Your daughter's father terminated his parental rights, which allowed your present husband to adopt her and become her father - end of story. Your daughter should be told the truth about being adopted - leave out the details - seek the advice of a wise counselor who deals with adoption issues, not family members if you are unsure how to approach the issue properly.
The fact that the birth father's new wife has contacted you and not the birth father, speaks volumes about who is actually interested in initiating contact with your daughter. I would politely email her back and tell her that her husband terminated his parental rights voluntarily after never supporting her and that his name is no longer on her birth certificate - she has been adopted and has a loving, stable relationship with her adoptive father and that as her mother, it is your job to protect your daughter from potentially unhealthy situations and relationships. So, NO - there will be absolutely no contact between your family and my daughter. If there are any attempts whatsoever, a restraining order will be placed immediately. I wish you well with your new baby....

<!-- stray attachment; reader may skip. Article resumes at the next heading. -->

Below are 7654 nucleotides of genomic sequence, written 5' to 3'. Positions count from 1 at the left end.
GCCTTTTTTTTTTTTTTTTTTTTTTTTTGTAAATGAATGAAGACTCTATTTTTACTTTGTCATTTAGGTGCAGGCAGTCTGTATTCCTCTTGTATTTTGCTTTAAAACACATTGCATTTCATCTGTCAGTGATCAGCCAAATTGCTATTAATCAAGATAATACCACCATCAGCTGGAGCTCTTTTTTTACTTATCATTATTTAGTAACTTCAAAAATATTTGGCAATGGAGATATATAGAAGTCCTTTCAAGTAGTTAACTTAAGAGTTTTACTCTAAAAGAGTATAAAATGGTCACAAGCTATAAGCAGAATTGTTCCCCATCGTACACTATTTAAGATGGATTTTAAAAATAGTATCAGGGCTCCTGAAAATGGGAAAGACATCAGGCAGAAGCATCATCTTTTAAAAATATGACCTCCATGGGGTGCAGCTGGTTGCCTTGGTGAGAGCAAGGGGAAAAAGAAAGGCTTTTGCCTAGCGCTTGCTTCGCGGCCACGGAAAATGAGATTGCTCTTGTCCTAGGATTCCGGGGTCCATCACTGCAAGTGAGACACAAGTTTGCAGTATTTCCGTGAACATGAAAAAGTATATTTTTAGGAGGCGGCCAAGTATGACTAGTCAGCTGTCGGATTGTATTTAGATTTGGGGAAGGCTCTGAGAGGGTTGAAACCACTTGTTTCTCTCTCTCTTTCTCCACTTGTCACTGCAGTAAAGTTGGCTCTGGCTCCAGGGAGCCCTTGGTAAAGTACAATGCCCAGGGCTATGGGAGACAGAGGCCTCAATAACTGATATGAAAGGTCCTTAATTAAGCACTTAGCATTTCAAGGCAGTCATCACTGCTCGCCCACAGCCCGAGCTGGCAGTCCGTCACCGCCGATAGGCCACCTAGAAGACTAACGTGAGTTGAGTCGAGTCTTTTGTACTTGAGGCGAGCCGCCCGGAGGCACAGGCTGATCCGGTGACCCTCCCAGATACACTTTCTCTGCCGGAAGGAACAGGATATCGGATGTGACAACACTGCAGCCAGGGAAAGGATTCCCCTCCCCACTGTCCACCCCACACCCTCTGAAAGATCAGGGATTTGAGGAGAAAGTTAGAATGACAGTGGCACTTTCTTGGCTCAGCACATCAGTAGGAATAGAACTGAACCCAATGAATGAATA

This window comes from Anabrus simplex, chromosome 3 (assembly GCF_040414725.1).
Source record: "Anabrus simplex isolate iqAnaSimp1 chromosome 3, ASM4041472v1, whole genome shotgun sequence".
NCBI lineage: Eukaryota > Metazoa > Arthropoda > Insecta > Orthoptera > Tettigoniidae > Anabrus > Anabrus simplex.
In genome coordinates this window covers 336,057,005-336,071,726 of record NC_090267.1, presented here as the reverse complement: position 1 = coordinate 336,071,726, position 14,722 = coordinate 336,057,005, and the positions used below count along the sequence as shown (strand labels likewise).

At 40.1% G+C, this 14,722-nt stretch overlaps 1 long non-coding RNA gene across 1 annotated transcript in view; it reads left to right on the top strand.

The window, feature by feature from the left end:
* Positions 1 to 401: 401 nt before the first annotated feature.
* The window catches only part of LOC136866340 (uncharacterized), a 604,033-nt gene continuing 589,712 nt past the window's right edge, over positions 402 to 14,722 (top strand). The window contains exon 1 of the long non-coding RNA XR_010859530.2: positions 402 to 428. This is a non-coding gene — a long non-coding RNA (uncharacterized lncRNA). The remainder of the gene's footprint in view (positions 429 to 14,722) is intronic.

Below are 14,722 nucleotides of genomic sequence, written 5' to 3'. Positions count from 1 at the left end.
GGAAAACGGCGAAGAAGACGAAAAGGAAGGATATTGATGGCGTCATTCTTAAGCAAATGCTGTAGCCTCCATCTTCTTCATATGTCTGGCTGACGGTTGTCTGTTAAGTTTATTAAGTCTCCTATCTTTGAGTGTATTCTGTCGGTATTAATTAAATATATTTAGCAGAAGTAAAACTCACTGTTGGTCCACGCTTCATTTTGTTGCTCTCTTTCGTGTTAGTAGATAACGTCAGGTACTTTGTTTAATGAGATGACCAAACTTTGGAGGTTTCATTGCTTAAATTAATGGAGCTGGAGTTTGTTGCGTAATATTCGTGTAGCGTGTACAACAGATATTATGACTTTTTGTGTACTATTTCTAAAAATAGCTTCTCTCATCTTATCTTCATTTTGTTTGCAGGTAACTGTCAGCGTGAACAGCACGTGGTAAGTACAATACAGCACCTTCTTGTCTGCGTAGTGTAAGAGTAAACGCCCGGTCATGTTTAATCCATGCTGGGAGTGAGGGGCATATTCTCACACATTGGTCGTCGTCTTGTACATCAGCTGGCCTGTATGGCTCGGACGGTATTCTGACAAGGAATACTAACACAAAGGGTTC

You and your husband need to make these decisions together - stop listening to "your friends" who thinks an 11 year old needs added dysfunction in her young life! Middle school will be hard enough next year!

1 mom found this helpful


answers from Atlanta on